Commit With A Contract
It is a very good idea to draw up a written contract detailing the things you agree to practice in the course of your anger management program. Signing such a contract is a way of providing yourself structure and support, both important for your success. Print out your contract on paper and sign it with ink. Get one or more people who want to support your anger management progress to co-sign as witnesses. You may even consider posting the contract in a public place so that people you interact with on a regular basis become aware of your commitment. Going public with your contract and intention to change will strengthen your commitment.
The details of the contract - exactly what you write into it - are important. You want to be very specific in describing:
- Your goals for the program (what you hope to accomplish)
- What you agree to do to reach those goals
- How and when you will practice those things you've agreed to do.
Be specific! Do not write down obvious generalities, such as "I intend to stop overreacting." as your program goal. Vague goals like that are impossible to measure and leave you too much wiggle-room to bring about real change. Instead of vague goals, describe specific situations that are upsetting to you, and the specific behavioral techniques you will practice and use when confronted with those situations. We've already covered many of the techniques useful for controlling your anger, but they bear repeating just the same. Repetition helps with understanding.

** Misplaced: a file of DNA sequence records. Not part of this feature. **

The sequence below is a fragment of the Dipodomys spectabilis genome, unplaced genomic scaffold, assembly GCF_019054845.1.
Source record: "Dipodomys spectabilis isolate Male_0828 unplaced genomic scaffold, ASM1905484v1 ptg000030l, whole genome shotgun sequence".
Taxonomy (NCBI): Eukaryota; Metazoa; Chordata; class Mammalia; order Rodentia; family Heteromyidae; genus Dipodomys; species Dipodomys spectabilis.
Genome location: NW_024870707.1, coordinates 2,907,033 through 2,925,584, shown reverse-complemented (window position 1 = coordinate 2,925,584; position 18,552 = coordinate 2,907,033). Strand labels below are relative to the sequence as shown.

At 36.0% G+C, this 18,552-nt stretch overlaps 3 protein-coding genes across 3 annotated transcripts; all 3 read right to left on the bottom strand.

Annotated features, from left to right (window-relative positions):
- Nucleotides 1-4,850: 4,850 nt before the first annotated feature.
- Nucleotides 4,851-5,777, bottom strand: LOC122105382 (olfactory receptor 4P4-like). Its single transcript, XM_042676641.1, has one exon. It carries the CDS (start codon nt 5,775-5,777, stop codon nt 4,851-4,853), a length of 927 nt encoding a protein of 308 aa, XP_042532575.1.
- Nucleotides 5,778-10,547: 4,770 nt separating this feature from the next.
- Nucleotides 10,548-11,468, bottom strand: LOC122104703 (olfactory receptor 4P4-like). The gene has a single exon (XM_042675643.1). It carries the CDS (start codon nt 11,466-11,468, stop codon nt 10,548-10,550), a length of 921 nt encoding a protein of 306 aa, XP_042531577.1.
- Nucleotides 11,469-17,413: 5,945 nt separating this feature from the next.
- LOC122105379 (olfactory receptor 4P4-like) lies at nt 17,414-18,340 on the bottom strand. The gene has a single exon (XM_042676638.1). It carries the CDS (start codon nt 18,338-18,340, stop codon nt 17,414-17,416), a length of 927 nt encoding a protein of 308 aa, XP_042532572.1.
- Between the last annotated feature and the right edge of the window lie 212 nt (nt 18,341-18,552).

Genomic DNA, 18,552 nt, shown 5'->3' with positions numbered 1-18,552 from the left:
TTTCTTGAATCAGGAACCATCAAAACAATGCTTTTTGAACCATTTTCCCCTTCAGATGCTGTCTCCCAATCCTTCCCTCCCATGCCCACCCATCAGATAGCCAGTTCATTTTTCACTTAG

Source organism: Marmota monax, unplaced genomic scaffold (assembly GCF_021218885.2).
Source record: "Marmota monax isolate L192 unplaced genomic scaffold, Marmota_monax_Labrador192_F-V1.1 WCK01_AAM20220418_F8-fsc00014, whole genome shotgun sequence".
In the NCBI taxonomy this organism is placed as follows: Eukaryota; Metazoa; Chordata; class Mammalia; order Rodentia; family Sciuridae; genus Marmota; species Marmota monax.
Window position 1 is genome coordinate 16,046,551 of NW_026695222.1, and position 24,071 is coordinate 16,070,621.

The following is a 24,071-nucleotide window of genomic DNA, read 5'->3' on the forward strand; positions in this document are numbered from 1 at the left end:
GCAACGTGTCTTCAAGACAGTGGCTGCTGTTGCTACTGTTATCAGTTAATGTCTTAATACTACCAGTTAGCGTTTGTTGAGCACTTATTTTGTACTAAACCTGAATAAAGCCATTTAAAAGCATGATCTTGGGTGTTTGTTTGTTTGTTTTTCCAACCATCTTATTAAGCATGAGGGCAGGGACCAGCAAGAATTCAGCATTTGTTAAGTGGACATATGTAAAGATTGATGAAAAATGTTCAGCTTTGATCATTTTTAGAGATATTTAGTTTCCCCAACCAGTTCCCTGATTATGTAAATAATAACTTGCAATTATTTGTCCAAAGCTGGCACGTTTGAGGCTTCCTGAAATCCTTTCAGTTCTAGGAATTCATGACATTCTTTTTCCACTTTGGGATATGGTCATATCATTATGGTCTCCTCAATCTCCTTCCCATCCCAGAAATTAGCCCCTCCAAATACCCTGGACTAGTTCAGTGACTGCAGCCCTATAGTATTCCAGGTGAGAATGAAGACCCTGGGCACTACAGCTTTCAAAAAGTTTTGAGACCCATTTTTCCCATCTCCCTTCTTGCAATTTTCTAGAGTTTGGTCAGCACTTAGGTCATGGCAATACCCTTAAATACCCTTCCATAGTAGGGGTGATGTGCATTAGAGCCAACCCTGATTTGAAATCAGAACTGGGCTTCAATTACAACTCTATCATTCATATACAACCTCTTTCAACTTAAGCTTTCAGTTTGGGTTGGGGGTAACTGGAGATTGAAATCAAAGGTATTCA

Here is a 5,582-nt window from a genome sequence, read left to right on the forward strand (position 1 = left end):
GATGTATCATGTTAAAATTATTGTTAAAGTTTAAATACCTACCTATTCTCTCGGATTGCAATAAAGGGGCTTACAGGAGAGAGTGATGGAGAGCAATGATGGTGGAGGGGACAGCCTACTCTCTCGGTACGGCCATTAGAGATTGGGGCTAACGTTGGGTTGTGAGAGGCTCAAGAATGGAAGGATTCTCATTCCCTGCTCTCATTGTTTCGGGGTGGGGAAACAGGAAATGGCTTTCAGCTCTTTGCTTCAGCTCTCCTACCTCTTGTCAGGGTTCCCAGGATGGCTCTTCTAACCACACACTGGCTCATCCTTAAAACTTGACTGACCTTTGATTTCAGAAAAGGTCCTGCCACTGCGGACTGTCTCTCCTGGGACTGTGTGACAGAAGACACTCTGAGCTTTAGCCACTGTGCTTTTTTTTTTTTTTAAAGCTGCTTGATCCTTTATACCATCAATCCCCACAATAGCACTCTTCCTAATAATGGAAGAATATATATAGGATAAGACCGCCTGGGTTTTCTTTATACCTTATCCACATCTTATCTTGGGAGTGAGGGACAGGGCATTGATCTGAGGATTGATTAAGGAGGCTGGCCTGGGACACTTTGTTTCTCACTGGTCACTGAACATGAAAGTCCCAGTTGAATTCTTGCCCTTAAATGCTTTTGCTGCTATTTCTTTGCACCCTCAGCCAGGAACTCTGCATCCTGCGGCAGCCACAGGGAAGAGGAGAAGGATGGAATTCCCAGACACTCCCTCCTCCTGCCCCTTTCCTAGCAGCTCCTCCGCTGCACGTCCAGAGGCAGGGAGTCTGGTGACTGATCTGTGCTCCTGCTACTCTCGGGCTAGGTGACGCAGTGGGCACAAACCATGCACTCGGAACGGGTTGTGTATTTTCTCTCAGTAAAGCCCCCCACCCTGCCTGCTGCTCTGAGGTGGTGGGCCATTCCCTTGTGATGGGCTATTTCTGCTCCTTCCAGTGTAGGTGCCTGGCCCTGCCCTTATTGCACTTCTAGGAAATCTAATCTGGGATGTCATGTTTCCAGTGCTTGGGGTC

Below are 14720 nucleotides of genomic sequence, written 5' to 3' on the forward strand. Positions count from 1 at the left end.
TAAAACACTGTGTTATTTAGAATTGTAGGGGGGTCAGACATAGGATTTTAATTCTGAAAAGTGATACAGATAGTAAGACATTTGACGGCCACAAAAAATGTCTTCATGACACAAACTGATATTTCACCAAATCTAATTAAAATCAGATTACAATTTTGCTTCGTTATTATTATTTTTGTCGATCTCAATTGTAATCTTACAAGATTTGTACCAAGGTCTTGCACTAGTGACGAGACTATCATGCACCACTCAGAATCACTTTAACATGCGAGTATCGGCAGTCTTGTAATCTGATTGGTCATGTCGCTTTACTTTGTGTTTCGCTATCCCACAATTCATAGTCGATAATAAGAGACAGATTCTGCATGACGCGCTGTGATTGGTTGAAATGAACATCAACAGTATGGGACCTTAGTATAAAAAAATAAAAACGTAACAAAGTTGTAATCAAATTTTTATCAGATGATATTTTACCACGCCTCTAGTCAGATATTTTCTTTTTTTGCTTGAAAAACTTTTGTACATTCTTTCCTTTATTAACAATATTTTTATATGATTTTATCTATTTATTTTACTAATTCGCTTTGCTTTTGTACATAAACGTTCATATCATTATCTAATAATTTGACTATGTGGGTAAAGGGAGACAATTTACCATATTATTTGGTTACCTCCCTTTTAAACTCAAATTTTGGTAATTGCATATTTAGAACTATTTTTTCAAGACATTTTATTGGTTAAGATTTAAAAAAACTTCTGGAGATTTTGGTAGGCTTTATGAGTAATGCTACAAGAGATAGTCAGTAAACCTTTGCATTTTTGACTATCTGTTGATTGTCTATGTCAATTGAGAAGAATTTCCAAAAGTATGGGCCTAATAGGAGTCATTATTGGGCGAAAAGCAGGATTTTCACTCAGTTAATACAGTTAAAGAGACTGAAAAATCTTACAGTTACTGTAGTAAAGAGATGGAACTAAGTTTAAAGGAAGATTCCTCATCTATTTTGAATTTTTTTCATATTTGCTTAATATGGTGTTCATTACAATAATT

Take a time-out
Agree that you will take a temporary time-out (a temporary break) when confronted with angering situations, whenever this is possible to do. Taking the opportunity to step away from an angering situation will give you space and time you need to calm and gather yourself, and to evaluate the situation from a more rational, cool-minded perspective. Return to the situation when you're done with your time-out.
As an illustration, when a fight breaks out between you and your spouse or partner, agree to take a temporary break from the fight to allow both of you to cool down. You already know that if you let the fight progress, it will get increasingly out of control. Taking a few minutes to step away, calm down, and think critically about the issue you're fighting about can put you into a better frame of mind to deal with the issue at hand.
Similarly, if you are habitually overwhelmed by family demands upon returning home from work, agree that you will provide yourself with private alone time after work but before you return home. Note that having a drink is not a healthy way to decompress. Drinking alcohol will only make your situation worse. Instead, go to the gym and work out. Take a yoga class. Simply sit in your car for 10 minutes and read that magazine or book you've been interested in. Do something to provide yourself with a little buffer zone so that when you do return home to your family you can appreciate what is good there and not be cranky or hostile. Often, a few minutes of alone-time or time-out can help you to better handle the situation when you do arrive at home.
Agree that you will practice relaxation exercises on a regular basis (preferably on a daily basis).
Since learning to control your anger often means learning to react less violently during stressful situations, it will be beneficial for you to become skillful at relaxing yourself. Relaxation techniques (including deep breathing exercises, meditation, and physical exercise as well) are an effective means of calming yourself down. When practiced daily, relaxation techniques become a proactive means of reducing your general overall arousal.